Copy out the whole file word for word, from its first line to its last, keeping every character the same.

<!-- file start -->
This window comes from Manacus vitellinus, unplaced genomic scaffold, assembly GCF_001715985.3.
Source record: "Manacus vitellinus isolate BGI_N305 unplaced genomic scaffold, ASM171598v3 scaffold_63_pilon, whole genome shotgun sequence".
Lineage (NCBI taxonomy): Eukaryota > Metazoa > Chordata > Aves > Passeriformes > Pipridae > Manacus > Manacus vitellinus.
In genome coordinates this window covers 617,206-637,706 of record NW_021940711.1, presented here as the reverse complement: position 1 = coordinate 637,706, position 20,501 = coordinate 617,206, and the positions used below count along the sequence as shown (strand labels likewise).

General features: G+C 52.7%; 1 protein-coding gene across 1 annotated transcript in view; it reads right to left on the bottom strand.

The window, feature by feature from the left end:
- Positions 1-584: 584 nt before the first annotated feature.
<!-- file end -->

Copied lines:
This window comes from Manacus vitellinus, unplaced genomic scaffold, assembly GCF_001715985.3.
Source record: "Manacus vitellinus isolate BGI_N305 unplaced genomic scaffold, ASM171598v3 scaffold_63_pilon, whole genome shotgun sequence".
Lineage (NCBI taxonomy): Eukaryota > Metazoa > Chordata > Aves > Passeriformes > Pipridae > Manacus > Manacus vitellinus.
In genome coordinates this window covers 617,206-637,706 of record NW_021940711.1, presented here as the reverse complement: position 1 = coordinate 637,706, position 20,501 = coordinate 617,206, and the positions used below count along the sequence as shown (strand labels likewise).

General features: G+C 52.7%; 1 protein-coding gene across 1 annotated transcript in view; it reads right to left on the bottom strand.

The window, feature by feature from the left end:
- Positions 1-584: 584 nt before the first annotated feature.